US companies move jobs out as visa curbs hurt

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MNCs are hiring tech talent at offshore offices in India, Canada, and China, according to a study

The move to restrict H-1B visas by successive American governments has led to several US-based multinational companies (MNCs) shifting highly skilled jobs to countries such as India, China and Canada, according to a research paper by an academic.

For every three visa applications that were rejected, US companies moved one job offshore over the last decade and half, as they looked for talent in high technology areas, said the paper by Britta Glennon, an assistant professor at the Wharton School of Business at the University of Pennsylvania.

Glennon studied data of H-1B visas issued since 2004, when the US began restricting the number of such visas to be issued to 65,000. The curbs have only become more stringent since President Donald Trump took office in 2016.

Indian nationals account for 70% of the work permits issued by the US to high technology professionals. “Limiting skilled immigration — through restrictions on H-1B visas — prompted US multinational firms to go offshore; when these firms couldn’t hire the skilled workers they needed at home, they simply hired them at their foreign affiliates instead,” Glennon told ET. “They also opened more foreign affiliate offices abroad in response to the H-1B restrictions.”

“The effect is strongest among R&Dintensive firms in industries where services could more easily be offshored,” the paper noted.

Currently, over a third of India’s $136-billion IT services exports comes from MNCs with global in-house centres or captive centres, according to data from Nasscom, the industry lobby.

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The number of people employed by these global in-house centres (GICs) in India has risen sharply to almost a million people in FY19 from 7.45 lakh in FY15, according to a joint study by Nasscom and technology researcher Zinnov.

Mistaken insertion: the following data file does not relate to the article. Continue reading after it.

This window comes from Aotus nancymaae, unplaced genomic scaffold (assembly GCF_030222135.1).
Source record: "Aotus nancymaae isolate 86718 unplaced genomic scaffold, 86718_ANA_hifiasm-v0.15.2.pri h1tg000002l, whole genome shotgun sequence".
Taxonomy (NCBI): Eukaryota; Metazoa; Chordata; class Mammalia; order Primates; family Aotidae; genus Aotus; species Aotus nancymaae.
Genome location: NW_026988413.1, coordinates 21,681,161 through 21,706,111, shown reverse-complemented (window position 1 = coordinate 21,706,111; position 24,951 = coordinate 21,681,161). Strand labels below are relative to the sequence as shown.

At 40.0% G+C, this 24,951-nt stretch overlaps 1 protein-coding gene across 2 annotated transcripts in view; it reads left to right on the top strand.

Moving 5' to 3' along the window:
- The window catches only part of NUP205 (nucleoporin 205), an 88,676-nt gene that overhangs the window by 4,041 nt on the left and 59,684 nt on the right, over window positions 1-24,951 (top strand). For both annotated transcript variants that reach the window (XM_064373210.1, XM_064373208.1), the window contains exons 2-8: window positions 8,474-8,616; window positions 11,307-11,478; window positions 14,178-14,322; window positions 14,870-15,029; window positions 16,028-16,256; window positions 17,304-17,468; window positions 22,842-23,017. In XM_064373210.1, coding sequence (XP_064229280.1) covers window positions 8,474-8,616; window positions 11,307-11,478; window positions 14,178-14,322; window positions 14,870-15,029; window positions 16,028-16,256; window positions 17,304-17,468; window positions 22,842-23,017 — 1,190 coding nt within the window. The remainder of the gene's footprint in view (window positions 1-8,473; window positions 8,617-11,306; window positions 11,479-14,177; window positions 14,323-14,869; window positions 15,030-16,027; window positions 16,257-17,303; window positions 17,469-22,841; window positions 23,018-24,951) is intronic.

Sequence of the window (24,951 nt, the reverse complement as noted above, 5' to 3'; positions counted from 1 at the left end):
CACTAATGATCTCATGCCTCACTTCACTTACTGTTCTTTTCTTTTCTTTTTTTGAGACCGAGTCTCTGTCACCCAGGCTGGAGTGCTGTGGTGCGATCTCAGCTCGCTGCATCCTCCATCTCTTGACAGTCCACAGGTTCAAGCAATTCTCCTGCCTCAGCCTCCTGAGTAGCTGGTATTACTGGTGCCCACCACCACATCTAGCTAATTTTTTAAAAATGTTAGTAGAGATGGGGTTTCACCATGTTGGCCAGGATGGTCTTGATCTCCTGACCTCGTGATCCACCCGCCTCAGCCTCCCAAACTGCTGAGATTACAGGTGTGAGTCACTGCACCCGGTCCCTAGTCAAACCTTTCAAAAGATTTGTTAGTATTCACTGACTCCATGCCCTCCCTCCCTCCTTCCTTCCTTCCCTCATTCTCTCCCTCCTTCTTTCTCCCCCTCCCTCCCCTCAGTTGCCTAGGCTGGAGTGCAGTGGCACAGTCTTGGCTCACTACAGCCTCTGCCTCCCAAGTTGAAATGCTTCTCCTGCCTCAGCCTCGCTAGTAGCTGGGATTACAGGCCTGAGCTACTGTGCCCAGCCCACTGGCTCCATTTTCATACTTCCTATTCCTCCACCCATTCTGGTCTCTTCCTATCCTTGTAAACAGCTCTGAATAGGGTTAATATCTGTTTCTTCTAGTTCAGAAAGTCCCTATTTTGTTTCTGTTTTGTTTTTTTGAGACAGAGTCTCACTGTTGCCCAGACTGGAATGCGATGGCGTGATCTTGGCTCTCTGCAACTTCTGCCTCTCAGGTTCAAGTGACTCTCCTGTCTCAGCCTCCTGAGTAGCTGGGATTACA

The number of GICs in India has also increased to over 1,250 in FY19 from about 1,000 in FY15, with market size rising to $28.3 billion from $19.4 billion over the same period, the study found.

Companies that are fighting to be innovative and build new products to stay ahead of the competition have no option but to move work offshore, said Sukanya Roy, director at Zinnov.

“Limitations in visas and travel constraints within service providers and partners make it difficult for the larger set of team members to travel and create this domain expertise… This has created a situation where global companies are realising that offshore centres not only enable them to nurture the talent and ensure retention but also retain core work in-house,” she said.

In an interview this week to Knowledge@ Wharton, the business school’s publication, Glennon said, “I suspect that even firms who haven’t offshored yet are now considering doing so as H-1B policies get more and more restrictive. And under the current administration, they have gotten much more restrictive.”

The Trump administration, which has increased restrictions on the H-1B visas, has also changed rules that prefer those who have earned a Masters in US universities for the work visas. India’s big four software services exporters — Tata Consultancy Services, Infosys, HCL Technologies and Wipro — have seen around half of their work visa applications getting rejected in the past year as the Trump regime pushed for more employment and higher wages for American workers, according to National Foundation for American Policy (NFAP), ET had reported on August 10.

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(Disclaimer: The opinions expressed in this column are that of the writer. The facts and opinions expressed here do not reflect the views of

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US companies move jobs out as visa curbs hurt

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